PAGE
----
Expert Insight On Clinical Trials Hit By Ransomware Attack On Health Tech Firm

By   ISBuzz Team
Writer , Information Security Buzz | Oct 05, 2020 08:39 am PST

A Philadelphia company that sells software used in hundreds of clinical trials, including the crash effort to develop tests, treatments and a vaccine for the coronavirus, was hit by a ransomware attack that has slowed some of those trials over the past two weeks. The attack on eResearchTechnology, which has not previously been reported, began two weeks ago when employees discovered that they were locked out of their data by ransomware, an attack that holds victims’ data hostage until they pay to unlock it. ERT said clinical trial patients were never at risk, but customers said the attack forced trial researchers to track their patients with pen and paper. Among those hit were IQVIA, the contract research organization helping manage AstraZeneca’s Covid vaccine trial, and Bristol Myers Squibb, the drugmaker leading a consortium of companies to develop a quick test for the virus. ERT has not said how many clinical trials were affected, but its software is used in drug trials across Europe, Asia and North America. It was used in three-quarters of trials that led to drug approvals by the Food and Drug Administration last year, according to its website.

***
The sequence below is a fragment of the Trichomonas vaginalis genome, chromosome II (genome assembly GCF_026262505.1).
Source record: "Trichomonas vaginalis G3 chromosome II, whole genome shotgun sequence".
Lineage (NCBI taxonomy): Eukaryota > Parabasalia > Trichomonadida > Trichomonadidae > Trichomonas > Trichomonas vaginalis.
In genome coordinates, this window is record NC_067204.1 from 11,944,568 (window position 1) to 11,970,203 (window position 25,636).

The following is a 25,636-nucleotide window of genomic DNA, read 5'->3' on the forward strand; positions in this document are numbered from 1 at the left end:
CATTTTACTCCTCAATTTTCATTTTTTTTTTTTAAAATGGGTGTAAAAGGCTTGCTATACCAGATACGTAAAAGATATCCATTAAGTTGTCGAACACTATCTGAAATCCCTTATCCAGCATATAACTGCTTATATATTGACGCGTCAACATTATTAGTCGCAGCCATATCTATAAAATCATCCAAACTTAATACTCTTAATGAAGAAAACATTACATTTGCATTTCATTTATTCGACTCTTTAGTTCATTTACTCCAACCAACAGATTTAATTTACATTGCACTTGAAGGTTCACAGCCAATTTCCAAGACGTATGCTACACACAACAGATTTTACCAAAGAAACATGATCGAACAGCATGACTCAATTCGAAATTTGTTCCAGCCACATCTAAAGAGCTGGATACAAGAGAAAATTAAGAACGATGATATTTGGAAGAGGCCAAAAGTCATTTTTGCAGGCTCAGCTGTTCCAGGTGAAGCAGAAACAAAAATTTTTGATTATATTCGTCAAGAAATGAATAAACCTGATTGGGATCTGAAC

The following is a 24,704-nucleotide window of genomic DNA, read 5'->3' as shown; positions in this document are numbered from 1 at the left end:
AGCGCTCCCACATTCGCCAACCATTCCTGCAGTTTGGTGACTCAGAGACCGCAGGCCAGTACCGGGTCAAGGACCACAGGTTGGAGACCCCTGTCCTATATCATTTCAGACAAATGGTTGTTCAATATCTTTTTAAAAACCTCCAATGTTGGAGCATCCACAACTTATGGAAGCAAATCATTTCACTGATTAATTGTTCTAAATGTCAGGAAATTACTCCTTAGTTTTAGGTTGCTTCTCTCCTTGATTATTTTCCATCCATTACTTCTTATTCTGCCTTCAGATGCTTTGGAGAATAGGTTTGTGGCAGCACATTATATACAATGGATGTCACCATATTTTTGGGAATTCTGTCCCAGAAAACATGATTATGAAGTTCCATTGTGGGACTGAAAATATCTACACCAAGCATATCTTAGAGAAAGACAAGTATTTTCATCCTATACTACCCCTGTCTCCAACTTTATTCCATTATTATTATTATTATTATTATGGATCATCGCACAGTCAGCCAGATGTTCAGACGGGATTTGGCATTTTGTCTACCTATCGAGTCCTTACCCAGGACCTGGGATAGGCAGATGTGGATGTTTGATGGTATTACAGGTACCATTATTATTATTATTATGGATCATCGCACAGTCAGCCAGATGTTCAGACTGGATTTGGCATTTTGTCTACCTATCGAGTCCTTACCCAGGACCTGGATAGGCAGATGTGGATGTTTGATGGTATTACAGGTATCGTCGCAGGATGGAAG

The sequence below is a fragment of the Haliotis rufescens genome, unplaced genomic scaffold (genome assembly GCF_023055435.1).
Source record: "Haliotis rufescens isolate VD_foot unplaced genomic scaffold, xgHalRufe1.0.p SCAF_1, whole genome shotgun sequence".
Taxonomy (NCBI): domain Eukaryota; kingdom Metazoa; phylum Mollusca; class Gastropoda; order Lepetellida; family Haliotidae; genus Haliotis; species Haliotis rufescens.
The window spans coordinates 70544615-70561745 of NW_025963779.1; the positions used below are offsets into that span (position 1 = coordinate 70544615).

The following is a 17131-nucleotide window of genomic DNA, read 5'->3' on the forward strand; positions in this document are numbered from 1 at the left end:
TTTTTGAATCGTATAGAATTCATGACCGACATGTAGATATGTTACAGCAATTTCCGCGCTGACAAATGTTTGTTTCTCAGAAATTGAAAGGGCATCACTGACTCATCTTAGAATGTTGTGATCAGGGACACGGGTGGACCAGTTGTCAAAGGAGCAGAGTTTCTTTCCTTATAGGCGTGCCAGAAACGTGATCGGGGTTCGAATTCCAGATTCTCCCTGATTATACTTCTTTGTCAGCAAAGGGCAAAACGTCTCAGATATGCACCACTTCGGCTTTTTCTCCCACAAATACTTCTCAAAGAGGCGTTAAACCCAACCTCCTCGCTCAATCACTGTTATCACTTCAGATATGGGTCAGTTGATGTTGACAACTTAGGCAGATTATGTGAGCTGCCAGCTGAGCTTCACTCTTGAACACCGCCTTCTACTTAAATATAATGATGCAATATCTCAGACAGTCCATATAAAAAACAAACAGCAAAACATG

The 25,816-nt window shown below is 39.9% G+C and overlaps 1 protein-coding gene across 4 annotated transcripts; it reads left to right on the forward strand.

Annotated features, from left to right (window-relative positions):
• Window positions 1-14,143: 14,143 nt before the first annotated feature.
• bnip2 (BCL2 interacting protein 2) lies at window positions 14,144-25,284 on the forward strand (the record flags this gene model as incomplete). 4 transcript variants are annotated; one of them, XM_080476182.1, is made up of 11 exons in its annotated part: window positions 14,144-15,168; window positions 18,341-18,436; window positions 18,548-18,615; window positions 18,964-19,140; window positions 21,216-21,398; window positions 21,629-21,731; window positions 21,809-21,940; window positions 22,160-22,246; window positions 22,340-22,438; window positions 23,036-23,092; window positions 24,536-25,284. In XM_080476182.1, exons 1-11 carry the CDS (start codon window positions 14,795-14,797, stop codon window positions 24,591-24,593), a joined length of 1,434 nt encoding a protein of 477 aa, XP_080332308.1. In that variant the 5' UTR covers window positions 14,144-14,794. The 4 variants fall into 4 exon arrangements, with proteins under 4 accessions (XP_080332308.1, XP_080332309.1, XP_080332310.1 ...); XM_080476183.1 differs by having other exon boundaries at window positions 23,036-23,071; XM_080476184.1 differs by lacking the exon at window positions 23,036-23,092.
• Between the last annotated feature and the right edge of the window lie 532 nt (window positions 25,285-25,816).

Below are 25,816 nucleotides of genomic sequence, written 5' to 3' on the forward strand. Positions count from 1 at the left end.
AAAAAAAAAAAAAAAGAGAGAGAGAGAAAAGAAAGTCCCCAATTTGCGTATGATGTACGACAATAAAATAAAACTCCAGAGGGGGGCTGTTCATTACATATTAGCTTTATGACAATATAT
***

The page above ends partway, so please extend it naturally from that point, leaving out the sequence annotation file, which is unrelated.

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Niamh Muldoon
Niamh Muldoon , Senior Director of Trust and Security EMEA
October 5, 2020 4:39 pm

Unfortunately, cybercriminals tend to target those who are most vulnerable. In this case, eResearchTechnology were vulnerable from a resource perspective as they prioritised the fight against the pandemic over their cybersecurity. This serves as a pertinent reminder for all organisations that the best defence is to adopt security monitoring tools to detect threats from manifesting in the first place. In the unfortunate case that they do, monitoring tools can provide insight into the root cause of the event which organisations can learn from to prevent future incidents. What’s more, organisations should invest in building a robust Business Continuity Plan. That means having regular backups, version control and thorough testing of disaster recovery procedures. The recent string of attacks means we need to be ever more vigilant and none of us can afford to think that we are exempt from such threats.

Last edited 3 years ago by Niamh Muldoon

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